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Local mood gloomy as Moody’s prepares to rate Namibia

14/11/2017
by Kelvin Chiringa 
News

Dark clouds have hung over Namibia’s economic rating as Moody’s prepares to set its judgement on the country’s investment status after the tabling of the mid-year budget review.

Economic Association of Namibia’s (EAN) director and economic analyst Klaus Schade set the record straight last week at a PPPs conference saying that chances of a positive rating are from slim to none. 

His fear has been echoed by other renowned analysts who have agreed that the prospects that Namibia will receive a negative rating are quite obvious considering the state of the economy right now. 

“We don’t think (the) budget review will likely give us a positive rating due to the following reasons, the economy remains in a recession, the midterm budget was more negative compared to the FY2017/18 budget statement,” says trainee economist at Simonis Storm Securities Indileni Nanghonga.

That the public debt is expected to rise and debt sustainability remains a risk, spells higher possibilities of a negative rating, she points out.

“It is worrisome for us that the debt level is expected to rise above the expected economic growth,” says Nanghonga.

The budget deficit for FY2017/18 is estimated to rise to about 5.2% of GDP, worse than a 3.6% initially expected, she adds, and this will not escape the curious eye of Moody’s.

“The lack of fiscal consolidation in the midterm budget is also a setback to (the) already weak economy. The government has to commit itself to cutting expenditure, but currently, that is not the case.  

"The total indicative expenditure ceilings for FY2018/19 and FY2019/20 are further strengthened by additional N$2.6bn and N$2.8bn,” says the economist. 

Head of research at IJG securities Dylan van Wyk says the budget reflected a clear departure from the fiscal consolidation framework implemented in the previous midyear budget.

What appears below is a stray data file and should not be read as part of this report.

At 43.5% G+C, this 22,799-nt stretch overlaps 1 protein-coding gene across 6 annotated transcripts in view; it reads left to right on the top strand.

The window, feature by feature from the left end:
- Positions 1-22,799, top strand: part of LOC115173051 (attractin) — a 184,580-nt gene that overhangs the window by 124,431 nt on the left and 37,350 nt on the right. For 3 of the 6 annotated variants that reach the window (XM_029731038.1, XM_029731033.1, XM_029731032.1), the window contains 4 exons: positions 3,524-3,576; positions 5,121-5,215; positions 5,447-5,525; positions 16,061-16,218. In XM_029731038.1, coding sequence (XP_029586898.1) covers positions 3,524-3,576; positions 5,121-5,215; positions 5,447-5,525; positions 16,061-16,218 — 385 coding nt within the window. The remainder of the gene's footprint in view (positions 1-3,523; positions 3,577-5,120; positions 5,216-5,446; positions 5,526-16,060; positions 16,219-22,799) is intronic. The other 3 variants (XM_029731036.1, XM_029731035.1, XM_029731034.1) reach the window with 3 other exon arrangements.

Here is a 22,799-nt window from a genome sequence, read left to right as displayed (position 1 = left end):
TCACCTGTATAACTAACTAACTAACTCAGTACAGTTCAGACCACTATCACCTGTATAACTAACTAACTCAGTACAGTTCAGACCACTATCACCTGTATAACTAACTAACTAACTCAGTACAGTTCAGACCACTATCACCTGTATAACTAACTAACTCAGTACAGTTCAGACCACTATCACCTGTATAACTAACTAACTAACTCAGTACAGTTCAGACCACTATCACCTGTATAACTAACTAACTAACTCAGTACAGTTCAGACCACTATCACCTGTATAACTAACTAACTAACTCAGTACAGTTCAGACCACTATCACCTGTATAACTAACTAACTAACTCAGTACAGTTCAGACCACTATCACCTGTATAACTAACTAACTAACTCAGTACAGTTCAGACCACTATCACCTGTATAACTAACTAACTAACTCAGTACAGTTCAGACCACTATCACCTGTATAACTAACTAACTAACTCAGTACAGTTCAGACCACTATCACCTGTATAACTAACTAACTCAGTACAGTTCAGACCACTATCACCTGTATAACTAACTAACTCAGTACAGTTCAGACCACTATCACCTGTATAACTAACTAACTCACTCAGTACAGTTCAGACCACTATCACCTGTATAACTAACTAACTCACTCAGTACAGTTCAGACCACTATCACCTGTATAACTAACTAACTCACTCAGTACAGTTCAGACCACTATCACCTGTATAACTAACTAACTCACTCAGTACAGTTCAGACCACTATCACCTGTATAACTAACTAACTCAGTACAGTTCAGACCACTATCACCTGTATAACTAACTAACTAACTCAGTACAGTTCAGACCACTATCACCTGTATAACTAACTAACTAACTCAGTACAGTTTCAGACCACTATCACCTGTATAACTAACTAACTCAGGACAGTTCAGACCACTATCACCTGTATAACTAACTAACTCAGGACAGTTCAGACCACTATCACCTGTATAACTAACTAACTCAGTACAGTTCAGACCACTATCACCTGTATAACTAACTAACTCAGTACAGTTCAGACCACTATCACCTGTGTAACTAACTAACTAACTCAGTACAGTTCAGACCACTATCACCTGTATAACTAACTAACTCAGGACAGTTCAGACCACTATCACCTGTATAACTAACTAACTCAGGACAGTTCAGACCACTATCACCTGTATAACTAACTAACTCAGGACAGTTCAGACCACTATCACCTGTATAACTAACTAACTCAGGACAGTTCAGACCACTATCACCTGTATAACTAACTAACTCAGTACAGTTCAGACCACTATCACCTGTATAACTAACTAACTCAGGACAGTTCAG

“The increases in spending, resulting mainly from unbudgeted and unpaid invoices are exactly the type of expenditure over-runs Moody’s warned about in their August review,” he cautions.

He adds that in their earlier assessment Moody’s stated that: “We would likely downgrade Namibia's rating further if the fiscal consolidation plan were ineffective in containing the rapid public sector debt.”

“It seems Moody’s were spot on with their assessment in August,” says Van Wyk. 

Finance Minister Calle Schlettwein has thrown all his weight behind tightening the fiscus as a sure way to score a positive rating, but politicians have already begun mud-slinging his efforts as ineffective and anti-growth.

Namibia’s fate continues to be tied against that of its largest trading partner, South Africa, which seems to be sailing its economic ship along rocky straits marked by political uncertainties ahead of its elective congress and a falling Rand.

The mere presence of Moody’s in South Africa recently was said to be bad news already for the struggling economy.

 “Fiscally, South Africa is moving in the wrong direction. We need to stop that slide and start moving in a different direction in more way than one way,” sacked finance minister Pravin Gordhan is quoted in the South African media as a warning. 

While Moody’s is said to be giving its judgment over South Africa this month, EAN’s director, Schade, confirmed that the same will happen to Namibia in just a few weeks’ time from now.